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Resources and Standards in Urban Schools

Author

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  • Stephen Machin
  • Sandra McNally
  • Costas Meghir

Abstract

Despite being central to education policy, there remains significant debate about the extent to which resources matter for pupil outcomes. We consider this in the context of an English policy initiative aimed at inner-city secondary schools. Results show a positive impact on school attendance and performance in mathematics. There is marked heterogeneity, with the greatest positive impact in the more disadvantaged schools and on students of middle/high ability within these schools. We conclude that additional resources can matter for children in the poorest schools. However, small changes in resources have little effect on "hard-to-reach" children.

Suggested Citation

  • Stephen Machin & Sandra McNally & Costas Meghir, 2010. "Resources and Standards in Urban Schools," Journal of Human Capital, University of Chicago Press, vol. 4(4), pages 365-393.
  • Handle: RePEc:ucp:jhucap:doi:10.1086/658634
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    References listed on IDEAS

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    Citations

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    Cited by:

    1. Rodríguez-Planas, Núria, 2010. "Longer-Term Impacts of Mentoring, Educational Services, and Incentives to Learn: Evidence from a Randomized Trial," IZA Discussion Papers 4754, Institute for the Study of Labor (IZA).
    2. Steve Bradley & Jim Taylor, 2010. "Diversity, Choice and the Quasi-market: An Empirical Analysis of Secondary Education Policy in England," Oxford Bulletin of Economics and Statistics, Department of Economics, University of Oxford, vol. 72(1), pages 1-26, February.
    3. repec:wly:econjl:v:127:y:2017:i:599:p:177-198 is not listed on IDEAS
    4. Stephen Gibbons & Sandra McNally & Martina Viarengo, 2018. "Does Additional Spending Help Urban Schools? An Evaluation Using Boundary Discontinuities," Journal of the European Economic Association, European Economic Association, vol. 16(5), pages 1618-1668.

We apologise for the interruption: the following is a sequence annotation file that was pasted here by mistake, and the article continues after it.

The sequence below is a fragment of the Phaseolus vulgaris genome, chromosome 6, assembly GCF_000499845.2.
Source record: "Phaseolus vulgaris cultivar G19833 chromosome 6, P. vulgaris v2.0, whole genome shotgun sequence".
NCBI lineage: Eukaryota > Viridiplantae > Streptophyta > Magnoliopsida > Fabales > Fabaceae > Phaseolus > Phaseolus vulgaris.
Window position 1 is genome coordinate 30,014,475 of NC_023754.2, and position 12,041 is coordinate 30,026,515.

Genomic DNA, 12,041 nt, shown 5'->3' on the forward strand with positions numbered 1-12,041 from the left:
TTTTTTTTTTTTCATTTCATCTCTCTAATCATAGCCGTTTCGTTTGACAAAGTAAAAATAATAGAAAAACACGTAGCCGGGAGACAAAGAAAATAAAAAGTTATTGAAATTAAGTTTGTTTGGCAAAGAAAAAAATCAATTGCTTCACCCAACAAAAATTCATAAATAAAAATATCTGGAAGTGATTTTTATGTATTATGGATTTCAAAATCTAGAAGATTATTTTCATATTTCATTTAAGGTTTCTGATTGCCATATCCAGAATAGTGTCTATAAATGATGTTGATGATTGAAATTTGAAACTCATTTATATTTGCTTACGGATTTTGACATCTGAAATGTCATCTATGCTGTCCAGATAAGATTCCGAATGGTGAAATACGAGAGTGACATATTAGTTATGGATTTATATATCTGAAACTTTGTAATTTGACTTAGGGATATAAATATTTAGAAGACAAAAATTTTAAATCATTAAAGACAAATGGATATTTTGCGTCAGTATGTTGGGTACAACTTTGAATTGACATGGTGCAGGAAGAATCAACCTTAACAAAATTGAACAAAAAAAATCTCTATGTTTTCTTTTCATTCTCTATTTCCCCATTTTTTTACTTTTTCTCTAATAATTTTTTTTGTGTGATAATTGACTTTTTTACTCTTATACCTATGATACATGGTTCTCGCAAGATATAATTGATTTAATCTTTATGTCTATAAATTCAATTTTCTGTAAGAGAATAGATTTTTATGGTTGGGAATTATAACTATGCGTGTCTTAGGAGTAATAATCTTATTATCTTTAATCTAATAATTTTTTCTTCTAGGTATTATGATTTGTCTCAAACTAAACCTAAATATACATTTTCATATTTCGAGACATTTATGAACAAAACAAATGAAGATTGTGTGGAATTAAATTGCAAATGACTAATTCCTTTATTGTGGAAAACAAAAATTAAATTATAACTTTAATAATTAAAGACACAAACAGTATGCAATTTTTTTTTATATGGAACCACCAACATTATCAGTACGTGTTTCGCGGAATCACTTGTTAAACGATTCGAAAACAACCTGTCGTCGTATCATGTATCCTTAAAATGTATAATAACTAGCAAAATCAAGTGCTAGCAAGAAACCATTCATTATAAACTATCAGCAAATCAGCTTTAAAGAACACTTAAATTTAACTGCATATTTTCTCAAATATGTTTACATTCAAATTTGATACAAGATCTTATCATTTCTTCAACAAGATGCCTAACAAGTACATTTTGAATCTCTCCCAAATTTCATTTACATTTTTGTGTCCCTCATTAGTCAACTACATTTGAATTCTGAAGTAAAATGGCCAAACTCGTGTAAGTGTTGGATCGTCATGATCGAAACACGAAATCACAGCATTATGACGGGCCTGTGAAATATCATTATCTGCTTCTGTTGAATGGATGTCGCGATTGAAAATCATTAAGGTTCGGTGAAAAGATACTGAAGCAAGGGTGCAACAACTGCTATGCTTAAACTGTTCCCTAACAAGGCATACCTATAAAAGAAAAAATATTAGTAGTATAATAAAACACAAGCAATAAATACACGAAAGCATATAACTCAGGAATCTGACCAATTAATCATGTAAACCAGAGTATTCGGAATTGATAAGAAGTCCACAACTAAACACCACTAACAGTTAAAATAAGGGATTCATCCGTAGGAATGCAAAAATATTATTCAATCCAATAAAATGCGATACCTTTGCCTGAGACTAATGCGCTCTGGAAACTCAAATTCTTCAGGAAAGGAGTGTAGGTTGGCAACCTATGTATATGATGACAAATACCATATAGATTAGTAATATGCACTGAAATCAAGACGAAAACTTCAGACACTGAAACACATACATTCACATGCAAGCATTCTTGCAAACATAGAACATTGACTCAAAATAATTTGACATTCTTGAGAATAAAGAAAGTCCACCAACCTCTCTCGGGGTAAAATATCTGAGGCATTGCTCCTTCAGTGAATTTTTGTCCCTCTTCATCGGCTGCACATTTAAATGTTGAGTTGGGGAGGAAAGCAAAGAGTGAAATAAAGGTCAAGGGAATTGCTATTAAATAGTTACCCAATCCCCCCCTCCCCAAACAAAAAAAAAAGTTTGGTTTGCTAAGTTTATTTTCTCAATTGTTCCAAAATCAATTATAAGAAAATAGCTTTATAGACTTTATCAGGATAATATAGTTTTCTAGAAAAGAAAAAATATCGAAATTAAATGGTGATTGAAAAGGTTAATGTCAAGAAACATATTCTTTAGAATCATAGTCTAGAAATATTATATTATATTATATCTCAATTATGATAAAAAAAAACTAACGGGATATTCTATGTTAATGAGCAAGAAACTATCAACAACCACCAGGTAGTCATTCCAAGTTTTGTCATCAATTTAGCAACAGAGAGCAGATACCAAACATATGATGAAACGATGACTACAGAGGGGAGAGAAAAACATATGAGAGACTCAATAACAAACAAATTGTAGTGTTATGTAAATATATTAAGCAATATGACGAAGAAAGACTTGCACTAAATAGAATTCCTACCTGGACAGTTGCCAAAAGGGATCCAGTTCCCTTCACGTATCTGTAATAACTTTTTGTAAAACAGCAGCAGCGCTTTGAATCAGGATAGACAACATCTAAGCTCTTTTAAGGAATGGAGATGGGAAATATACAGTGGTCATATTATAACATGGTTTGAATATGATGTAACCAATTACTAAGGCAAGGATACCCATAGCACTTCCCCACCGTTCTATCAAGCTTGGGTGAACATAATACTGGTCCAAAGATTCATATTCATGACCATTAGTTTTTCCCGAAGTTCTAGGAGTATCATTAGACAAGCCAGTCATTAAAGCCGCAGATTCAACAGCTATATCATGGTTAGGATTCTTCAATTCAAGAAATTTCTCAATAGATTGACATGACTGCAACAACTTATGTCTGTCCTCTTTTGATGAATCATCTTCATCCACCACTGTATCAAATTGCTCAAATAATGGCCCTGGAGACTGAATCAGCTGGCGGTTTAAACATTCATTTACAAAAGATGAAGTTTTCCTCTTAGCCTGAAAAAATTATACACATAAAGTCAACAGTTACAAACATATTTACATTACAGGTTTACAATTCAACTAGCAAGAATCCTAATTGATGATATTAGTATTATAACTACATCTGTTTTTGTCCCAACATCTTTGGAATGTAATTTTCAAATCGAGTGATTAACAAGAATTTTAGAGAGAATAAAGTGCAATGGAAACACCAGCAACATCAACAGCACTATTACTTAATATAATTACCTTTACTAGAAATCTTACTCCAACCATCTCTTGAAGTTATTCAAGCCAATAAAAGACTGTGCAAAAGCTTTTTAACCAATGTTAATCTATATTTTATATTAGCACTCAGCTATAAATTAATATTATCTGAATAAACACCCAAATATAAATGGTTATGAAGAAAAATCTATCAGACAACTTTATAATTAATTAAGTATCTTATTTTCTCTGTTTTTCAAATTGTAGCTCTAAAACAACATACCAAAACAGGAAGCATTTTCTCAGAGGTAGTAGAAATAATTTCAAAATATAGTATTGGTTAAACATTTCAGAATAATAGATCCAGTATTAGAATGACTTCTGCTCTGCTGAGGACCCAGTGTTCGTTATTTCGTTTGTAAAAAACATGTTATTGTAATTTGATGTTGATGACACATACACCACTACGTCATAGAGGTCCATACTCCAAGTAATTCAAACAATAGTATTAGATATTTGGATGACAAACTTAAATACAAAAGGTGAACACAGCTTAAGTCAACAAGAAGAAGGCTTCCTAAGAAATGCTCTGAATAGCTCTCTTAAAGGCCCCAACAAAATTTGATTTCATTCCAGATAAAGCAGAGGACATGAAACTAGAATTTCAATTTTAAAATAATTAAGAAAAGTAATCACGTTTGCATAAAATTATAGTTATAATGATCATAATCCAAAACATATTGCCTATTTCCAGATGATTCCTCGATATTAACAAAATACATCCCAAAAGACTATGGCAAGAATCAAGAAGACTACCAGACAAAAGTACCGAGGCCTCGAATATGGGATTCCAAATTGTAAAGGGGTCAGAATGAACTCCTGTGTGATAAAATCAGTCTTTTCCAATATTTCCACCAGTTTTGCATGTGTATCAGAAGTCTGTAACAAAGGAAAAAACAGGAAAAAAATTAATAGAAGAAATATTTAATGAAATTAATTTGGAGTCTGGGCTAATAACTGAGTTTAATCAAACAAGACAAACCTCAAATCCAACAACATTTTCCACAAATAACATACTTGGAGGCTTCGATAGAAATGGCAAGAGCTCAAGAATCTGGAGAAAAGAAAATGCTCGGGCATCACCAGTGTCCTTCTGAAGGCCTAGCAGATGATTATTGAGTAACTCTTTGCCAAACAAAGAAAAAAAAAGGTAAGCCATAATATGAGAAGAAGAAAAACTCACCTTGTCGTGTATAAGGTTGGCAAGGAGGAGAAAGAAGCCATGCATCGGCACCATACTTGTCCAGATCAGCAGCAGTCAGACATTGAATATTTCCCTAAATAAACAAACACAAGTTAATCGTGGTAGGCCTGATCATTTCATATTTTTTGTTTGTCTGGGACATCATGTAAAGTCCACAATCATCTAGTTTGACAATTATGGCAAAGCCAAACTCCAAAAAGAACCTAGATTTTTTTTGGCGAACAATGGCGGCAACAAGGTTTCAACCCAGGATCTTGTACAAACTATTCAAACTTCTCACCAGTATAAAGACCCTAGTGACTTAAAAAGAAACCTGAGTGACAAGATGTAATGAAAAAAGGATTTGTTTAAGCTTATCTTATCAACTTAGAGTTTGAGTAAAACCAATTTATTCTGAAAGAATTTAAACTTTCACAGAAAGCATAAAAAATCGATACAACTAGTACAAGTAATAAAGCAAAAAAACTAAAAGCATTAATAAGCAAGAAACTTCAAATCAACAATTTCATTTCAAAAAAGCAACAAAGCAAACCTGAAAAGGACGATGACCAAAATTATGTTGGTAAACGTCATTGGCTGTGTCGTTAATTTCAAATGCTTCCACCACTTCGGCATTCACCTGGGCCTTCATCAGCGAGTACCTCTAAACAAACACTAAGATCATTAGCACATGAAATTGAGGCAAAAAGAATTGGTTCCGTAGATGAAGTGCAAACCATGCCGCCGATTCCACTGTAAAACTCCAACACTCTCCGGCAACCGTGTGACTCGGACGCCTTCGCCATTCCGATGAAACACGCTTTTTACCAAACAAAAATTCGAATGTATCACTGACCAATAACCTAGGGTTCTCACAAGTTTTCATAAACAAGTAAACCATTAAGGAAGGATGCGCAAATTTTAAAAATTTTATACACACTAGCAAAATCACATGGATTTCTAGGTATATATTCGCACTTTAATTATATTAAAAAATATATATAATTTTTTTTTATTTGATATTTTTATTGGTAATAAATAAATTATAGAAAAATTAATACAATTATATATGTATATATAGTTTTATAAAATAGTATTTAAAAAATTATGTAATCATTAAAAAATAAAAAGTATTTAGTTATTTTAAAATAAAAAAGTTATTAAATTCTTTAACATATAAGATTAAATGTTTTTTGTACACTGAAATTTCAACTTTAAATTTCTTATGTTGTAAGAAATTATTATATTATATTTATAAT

5. Helena Holmlund & Olmo Silva, 2014. "Targeting Noncognitive Skills to Improve Cognitive Outcomes: Evidence from a Remedial Education Intervention," Journal of Human Capital, University of Chicago Press, vol. 8(2), pages 126-160.
    6. Gibbons, Stephen & Machin, Stephen & Silva, Olmo, 2013. "Valuing school quality using boundary discontinuity," LSE Research Online Documents on Economics 45246, London School of Economics and Political Science, LSE Library.
    7. J Taylor & S Bradley & G Migali, 2009. "The distributional impact of increased school resources: the Specialist Schools Initiative and the Excellence in Cities Programme," Working Papers 602528, Lancaster University Management School, Economics Department.
    8. Gibbons, Stephen & Machin, Stephen & Silva, Olmo, 2013. "Valuing school quality using boundary discontinuities," Journal of Urban Economics, Elsevier, vol. 75(C), pages 15-28.
    9. Monique De Haan, 2017. "The Effect of Additional Funds for Low‐ability Pupils: A Non‐parametric Bounds Analysis," Economic Journal, Royal Economic Society, vol. 127(599), pages 177-198, February.
    10. Nerea Gómez-Fernández & Mauro Mediavilla, 2018. "Do information and communication technologies (ICT) improve educational outcomes? Evidence for Spain in PISA 2015," Working Papers 2018/20, Institut d'Economia de Barcelona (IEB).
    11. Machin, Stephen & Wyness, Gill & McNally, Sandra, 2013. "Education in a devolved Scotland: a quantitative analysis," LSE Research Online Documents on Economics 57971, London School of Economics and Political Science, LSE Library.
    12. Meg Elkins & Simon Feeny & David Prentice, 2015. "Do Poverty Reduction Strategy Papers reduce poverty and improve well-being?," Discussion Papers 15/02, University of Nottingham, School of Economics.
    13. Stephen Gibbons & Sandra McNally, 2013. "The Effects of Resources Across School Phases: A Summary of Recent Evidence," CEP Discussion Papers dp1226, Centre for Economic Performance, LSE.
    14. Deborah A. Cobb-Clark & Nikhil Jha, 2016. "Educational Achievement and the Allocation of School Resources," Australian Economic Review, The University of Melbourne, Melbourne Institute of Applied Economic and Social Research, vol. 49(3), pages 251-271, September.

    More about this item

    JEL classification:

    • I21 - Health, Education, and Welfare - - Education - - - Analysis of Education
    • H52 - Public Economics - - National Government Expenditures and Related Policies - - - Government Expenditures and Education
    • C52 - Mathematical and Quantitative Methods - - Econometric Modeling - - - Model Evaluation, Validation, and Selection

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